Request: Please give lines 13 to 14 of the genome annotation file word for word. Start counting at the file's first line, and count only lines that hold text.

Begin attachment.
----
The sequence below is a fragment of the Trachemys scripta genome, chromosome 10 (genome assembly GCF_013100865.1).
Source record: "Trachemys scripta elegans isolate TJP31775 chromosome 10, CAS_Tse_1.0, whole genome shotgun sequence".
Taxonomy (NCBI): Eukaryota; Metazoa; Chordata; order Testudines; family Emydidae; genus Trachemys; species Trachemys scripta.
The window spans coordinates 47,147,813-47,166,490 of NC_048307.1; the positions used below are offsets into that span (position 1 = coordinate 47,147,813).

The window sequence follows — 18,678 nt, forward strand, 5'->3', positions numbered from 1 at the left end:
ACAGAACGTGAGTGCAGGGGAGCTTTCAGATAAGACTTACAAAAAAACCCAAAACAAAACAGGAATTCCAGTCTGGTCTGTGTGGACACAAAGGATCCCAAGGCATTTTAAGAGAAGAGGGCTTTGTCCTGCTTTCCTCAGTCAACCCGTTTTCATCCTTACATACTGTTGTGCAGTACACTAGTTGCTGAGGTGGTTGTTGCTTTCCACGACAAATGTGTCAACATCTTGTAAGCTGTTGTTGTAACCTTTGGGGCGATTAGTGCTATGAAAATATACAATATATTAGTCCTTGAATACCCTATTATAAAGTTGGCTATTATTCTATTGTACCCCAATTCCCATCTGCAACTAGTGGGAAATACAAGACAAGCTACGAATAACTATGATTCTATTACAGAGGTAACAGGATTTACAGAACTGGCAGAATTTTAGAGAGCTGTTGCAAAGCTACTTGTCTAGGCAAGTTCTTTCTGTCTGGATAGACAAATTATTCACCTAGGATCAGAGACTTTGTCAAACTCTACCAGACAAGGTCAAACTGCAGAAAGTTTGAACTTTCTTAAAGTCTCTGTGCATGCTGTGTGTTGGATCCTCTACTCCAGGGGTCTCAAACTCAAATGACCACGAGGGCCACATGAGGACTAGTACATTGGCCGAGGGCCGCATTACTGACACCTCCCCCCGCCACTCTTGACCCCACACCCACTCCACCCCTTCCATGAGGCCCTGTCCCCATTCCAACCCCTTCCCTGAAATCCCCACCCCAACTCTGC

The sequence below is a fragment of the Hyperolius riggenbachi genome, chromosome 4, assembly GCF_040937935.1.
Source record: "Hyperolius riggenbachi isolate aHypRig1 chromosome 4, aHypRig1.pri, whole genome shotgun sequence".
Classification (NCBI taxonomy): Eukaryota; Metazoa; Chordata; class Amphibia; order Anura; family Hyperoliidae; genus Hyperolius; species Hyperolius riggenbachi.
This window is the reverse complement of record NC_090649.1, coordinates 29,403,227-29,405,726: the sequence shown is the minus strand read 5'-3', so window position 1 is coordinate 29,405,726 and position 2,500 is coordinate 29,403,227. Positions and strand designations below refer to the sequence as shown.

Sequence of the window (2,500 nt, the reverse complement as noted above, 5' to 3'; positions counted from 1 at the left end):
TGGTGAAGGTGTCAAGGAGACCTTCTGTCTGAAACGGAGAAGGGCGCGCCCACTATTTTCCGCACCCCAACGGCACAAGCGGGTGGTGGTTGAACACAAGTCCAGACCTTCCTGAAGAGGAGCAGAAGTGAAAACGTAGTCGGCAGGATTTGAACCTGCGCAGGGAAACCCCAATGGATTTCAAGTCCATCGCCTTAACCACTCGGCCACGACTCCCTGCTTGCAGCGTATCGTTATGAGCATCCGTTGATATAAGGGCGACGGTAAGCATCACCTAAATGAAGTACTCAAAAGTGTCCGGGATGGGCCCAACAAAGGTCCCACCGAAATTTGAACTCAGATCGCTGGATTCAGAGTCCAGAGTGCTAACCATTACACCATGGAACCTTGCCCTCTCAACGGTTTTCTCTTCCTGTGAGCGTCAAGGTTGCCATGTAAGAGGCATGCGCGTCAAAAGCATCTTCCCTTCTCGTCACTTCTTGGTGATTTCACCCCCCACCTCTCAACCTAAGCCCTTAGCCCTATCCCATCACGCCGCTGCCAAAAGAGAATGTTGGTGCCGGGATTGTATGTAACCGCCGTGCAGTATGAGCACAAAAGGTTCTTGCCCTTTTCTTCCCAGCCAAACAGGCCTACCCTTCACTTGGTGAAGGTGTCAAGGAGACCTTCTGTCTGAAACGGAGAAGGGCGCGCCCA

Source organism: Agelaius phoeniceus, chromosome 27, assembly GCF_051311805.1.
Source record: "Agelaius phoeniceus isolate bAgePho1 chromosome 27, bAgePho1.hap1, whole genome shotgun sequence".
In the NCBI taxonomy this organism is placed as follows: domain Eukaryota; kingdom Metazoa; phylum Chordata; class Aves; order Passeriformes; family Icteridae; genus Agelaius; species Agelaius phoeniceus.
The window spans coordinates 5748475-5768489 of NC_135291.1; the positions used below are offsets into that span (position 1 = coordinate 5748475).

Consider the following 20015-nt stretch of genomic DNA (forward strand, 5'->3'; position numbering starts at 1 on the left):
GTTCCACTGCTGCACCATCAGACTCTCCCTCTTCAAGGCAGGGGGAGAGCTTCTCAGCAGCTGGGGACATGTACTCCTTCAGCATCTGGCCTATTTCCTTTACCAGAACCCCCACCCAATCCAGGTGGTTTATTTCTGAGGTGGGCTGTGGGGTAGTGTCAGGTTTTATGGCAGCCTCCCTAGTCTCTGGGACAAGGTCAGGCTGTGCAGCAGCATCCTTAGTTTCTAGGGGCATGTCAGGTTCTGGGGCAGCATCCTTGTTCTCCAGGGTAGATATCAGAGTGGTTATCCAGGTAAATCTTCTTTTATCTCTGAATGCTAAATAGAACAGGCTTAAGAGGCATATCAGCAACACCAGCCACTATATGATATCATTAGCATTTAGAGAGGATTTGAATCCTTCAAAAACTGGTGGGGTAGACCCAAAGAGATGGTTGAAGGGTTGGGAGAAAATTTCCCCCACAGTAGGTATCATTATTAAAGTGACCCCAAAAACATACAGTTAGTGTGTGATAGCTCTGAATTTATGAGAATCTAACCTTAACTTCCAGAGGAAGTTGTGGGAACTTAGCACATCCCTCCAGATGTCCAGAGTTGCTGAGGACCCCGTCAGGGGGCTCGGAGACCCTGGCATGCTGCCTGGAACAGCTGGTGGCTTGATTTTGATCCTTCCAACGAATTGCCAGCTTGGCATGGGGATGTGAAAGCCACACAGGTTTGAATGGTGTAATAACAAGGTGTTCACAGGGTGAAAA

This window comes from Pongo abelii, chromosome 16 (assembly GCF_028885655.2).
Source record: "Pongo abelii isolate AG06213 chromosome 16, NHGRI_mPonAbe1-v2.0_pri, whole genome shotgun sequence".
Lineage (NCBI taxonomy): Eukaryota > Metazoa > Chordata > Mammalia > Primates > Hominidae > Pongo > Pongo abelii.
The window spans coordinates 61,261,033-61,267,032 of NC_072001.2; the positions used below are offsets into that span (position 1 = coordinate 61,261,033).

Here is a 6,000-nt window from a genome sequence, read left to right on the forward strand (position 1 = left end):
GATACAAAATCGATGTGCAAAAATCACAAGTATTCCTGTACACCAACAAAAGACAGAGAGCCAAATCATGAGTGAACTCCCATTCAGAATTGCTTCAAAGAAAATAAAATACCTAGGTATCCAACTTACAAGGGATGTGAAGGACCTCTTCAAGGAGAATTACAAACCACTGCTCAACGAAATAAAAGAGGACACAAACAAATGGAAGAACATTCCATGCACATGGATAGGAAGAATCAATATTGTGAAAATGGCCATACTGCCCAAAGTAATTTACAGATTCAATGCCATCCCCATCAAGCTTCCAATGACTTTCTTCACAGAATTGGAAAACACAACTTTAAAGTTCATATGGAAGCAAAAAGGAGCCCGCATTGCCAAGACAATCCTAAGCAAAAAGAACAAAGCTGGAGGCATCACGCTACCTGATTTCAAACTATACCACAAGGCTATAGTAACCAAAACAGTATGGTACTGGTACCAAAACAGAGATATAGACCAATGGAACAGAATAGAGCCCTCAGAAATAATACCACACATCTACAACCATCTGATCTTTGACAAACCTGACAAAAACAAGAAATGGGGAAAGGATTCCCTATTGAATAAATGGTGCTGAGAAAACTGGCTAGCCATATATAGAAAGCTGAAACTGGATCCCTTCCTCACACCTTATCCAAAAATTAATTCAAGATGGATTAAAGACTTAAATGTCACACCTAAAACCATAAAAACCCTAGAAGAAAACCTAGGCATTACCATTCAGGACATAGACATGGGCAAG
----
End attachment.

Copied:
Source organism: Agelaius phoeniceus, chromosome 27, assembly GCF_051311805.1.
Source record: "Agelaius phoeniceus isolate bAgePho1 chromosome 27, bAgePho1.hap1, whole genome shotgun sequence".